Camille, the Irish-French cabaret phenomenon, was at her effervescent best as she melted everyone’s hearts with her perfectly crafted songs. Reviving the fiery cabaret acts she discovered in Berlin, she added her own tantalizing and very real edge to mostly dark and traditionally masculine songs. Her set took us on a journey through some of her favourite artists including Jacques Brel, Radiohead and Tom Waits.
Camille is relaxed between tunes, joking with her band and pulling faces at the audience. This contrasts stunningly with her vocal performance, which she beautifully conducts from the centre of the stage with the kind of emotion and intensity one expects to see from a Broadway star. Each song delicately unearthed a new side to the singer’s loveable personality. Every second song saw a change of wardrobe, as Camille went from little black riding hood to sultry Moulin Rouge in a paradoxically clumsy and sexy fashion. She was accompanied by a 5-piece band that flip-flopped seamlessly from one genre to the next. The drummer, especially, received a rapturous applause during the encore number, ‘The Ship Song’ by Nick Cave.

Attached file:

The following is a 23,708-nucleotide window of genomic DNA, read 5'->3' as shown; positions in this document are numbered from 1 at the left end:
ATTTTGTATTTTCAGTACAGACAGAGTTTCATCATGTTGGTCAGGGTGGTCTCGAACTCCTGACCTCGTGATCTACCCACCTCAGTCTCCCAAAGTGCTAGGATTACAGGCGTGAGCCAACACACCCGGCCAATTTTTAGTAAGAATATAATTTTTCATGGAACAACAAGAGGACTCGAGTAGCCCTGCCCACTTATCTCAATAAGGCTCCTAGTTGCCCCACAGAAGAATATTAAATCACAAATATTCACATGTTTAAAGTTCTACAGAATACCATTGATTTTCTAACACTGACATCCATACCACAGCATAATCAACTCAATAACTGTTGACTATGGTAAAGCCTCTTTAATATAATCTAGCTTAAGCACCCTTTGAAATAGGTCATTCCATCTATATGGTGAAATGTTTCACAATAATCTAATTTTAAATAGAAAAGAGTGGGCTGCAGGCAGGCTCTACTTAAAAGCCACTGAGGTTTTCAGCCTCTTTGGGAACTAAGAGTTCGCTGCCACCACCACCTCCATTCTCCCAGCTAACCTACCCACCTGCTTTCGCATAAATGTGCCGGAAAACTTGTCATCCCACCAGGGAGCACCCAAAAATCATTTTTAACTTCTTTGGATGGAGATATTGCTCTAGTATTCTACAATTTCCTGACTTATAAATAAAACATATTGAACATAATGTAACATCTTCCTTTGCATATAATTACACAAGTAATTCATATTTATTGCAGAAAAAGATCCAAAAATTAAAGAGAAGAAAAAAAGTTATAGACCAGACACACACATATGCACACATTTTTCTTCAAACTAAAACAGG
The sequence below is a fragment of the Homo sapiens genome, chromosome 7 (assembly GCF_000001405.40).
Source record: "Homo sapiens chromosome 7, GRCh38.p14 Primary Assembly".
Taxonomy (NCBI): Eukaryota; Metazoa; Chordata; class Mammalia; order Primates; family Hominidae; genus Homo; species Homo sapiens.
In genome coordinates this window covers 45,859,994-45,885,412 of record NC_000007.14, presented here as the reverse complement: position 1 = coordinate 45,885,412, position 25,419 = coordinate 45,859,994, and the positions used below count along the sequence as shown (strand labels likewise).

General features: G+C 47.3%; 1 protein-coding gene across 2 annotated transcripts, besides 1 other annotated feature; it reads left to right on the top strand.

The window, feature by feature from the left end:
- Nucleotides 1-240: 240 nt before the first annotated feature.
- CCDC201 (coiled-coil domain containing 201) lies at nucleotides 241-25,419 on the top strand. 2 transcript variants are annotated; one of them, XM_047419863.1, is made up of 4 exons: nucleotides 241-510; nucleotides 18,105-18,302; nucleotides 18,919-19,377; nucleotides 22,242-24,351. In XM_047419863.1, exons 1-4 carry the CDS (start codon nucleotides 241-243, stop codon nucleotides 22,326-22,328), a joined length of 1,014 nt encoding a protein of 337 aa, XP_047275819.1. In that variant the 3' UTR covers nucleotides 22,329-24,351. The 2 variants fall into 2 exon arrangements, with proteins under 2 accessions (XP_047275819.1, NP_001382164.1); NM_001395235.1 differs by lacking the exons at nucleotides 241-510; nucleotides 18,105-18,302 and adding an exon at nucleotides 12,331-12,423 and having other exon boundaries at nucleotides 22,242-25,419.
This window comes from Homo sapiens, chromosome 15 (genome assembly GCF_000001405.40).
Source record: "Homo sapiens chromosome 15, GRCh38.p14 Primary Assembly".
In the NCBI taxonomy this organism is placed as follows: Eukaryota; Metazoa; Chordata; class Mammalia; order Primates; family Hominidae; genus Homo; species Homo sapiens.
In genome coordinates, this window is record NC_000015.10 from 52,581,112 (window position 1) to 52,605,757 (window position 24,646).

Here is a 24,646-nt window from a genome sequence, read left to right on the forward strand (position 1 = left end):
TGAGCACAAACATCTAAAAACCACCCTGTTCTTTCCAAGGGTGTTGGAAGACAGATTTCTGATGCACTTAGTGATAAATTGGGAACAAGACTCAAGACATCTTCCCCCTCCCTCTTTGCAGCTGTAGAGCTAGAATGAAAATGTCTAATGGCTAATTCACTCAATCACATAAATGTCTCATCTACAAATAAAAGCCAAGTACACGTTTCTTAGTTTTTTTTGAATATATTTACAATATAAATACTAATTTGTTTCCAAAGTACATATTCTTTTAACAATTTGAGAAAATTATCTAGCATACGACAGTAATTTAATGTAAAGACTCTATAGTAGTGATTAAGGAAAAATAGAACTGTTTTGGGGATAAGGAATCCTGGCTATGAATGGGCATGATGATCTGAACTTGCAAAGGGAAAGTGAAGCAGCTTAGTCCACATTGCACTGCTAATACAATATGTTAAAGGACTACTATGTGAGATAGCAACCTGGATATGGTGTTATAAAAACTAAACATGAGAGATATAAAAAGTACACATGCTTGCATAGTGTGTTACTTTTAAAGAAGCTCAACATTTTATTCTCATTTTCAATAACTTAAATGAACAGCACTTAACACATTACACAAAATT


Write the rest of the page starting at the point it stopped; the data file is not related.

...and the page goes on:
Their stirring renditions left me crying, laughing and gobsmacked. Selfishly, I felt every note and glance was injected directly into my bloodstream, so candid was the quality of her voice. This show should, nay must be seen. And then seen again, and again, and again.
Assembly@George St, 5-30 Aug (not 10, 17, 24), 10.25pm